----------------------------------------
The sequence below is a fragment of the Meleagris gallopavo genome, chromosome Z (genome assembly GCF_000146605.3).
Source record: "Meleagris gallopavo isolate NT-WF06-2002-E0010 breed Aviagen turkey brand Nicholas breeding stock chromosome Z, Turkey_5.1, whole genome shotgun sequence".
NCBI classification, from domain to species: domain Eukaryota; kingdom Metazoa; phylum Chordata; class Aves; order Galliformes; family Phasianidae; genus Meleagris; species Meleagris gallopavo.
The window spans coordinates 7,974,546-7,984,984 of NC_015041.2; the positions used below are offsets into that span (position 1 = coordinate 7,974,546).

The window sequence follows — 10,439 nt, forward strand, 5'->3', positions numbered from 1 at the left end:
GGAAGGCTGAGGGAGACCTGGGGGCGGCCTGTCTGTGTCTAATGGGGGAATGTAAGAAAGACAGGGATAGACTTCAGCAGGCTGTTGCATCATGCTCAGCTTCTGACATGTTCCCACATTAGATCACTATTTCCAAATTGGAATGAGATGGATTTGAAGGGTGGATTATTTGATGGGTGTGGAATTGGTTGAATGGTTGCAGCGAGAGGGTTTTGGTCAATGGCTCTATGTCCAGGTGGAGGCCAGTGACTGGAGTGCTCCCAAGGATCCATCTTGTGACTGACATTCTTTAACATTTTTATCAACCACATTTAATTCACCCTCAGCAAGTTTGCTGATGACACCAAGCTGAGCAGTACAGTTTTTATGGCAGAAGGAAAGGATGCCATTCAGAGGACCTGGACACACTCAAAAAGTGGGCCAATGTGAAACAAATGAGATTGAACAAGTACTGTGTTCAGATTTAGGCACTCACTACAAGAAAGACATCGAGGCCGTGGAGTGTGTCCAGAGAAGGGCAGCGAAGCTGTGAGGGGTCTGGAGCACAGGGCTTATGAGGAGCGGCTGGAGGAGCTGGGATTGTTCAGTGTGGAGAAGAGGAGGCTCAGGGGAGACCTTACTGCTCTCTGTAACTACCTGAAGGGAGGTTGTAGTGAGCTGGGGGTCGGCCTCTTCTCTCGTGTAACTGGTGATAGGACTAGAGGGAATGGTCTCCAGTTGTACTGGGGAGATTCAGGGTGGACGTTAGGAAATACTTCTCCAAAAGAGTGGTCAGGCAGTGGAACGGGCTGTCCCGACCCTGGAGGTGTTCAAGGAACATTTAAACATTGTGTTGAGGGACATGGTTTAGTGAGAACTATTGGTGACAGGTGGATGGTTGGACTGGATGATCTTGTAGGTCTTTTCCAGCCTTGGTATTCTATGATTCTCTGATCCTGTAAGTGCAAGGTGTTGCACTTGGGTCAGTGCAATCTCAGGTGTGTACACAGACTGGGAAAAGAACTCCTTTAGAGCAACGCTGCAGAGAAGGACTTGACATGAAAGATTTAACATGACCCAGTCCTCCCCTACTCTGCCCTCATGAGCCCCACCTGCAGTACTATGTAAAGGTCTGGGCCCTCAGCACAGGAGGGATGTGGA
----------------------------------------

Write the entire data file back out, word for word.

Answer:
The sequence below is a fragment of the Meleagris gallopavo genome, chromosome Z (genome assembly GCF_000146605.3).
Source record: "Meleagris gallopavo isolate NT-WF06-2002-E0010 breed Aviagen turkey brand Nicholas breeding stock chromosome Z, Turkey_5.1, whole genome shotgun sequence".
NCBI classification, from domain to species: domain Eukaryota; kingdom Metazoa; phylum Chordata; class Aves; order Galliformes; family Phasianidae; genus Meleagris; species Meleagris gallopavo.
The window spans coordinates 7,974,546-7,984,984 of NC_015041.2; the positions used below are offsets into that span (position 1 = coordinate 7,974,546).

The window sequence follows — 10,439 nt, forward strand, 5'->3', positions numbered from 1 at the left end:
GGAAGGCTGAGGGAGACCTGGGGGCGGCCTGTCTGTGTCTAATGGGGGAATGTAAGAAAGACAGGGATAGACTTCAGCAGGCTGTTGCATCATGCTCAGCTTCTGACATGTTCCCACATTAGATCACTATTTCCAAATTGGAATGAGATGGATTTGAAGGGTGGATTATTTGATGGGTGTGGAATTGGTTGAATGGTTGCAGCGAGAGGGTTTTGGTCAATGGCTCTATGTCCAGGTGGAGGCCAGTGACTGGAGTGCTCCCAAGGATCCATCTTGTGACTGACATTCTTTAACATTTTTATCAACCACATTTAATTCACCCTCAGCAAGTTTGCTGATGACACCAAGCTGAGCAGTACAGTTTTTATGGCAGAAGGAAAGGATGCCATTCAGAGGACCTGGACACACTCAAAAAGTGGGCCAATGTGAAACAAATGAGATTGAACAAGTACTGTGTTCAGATTTAGGCACTCACTACAAGAAAGACATCGAGGCCGTGGAGTGTGTCCAGAGAAGGGCAGCGAAGCTGTGAGGGGTCTGGAGCACAGGGCTTATGAGGAGCGGCTGGAGGAGCTGGGATTGTTCAGTGTGGAGAAGAGGAGGCTCAGGGGAGACCTTACTGCTCTCTGTAACTACCTGAAGGGAGGTTGTAGTGAGCTGGGGGTCGGCCTCTTCTCTCGTGTAACTGGTGATAGGACTAGAGGGAATGGTCTCCAGTTGTACTGGGGAGATTCAGGGTGGACGTTAGGAAATACTTCTCCAAAAGAGTGGTCAGGCAGTGGAACGGGCTGTCCCGACCCTGGAGGTGTTCAAGGAACATTTAAACATTGTGTTGAGGGACATGGTTTAGTGAGAACTATTGGTGACAGGTGGATGGTTGGACTGGATGATCTTGTAGGTCTTTTCCAGCCTTGGTATTCTATGATTCTCTGATCCTGTAAGTGCAAGGTGTTGCACTTGGGTCAGTGCAATCTCAGGTGTGTACACAGACTGGGAAAAGAACTCCTTTAGAGCAACGCTGCAGAGAAGGACTTGACATGAAAGATTTAACATGACCCAGTCCTCCCCTACTCTGCCCTCATGAGCCCCACCTGCAGTACTATGTAAAGGTCTGGGCCCTCAGCACAGGAGGGATGTGGA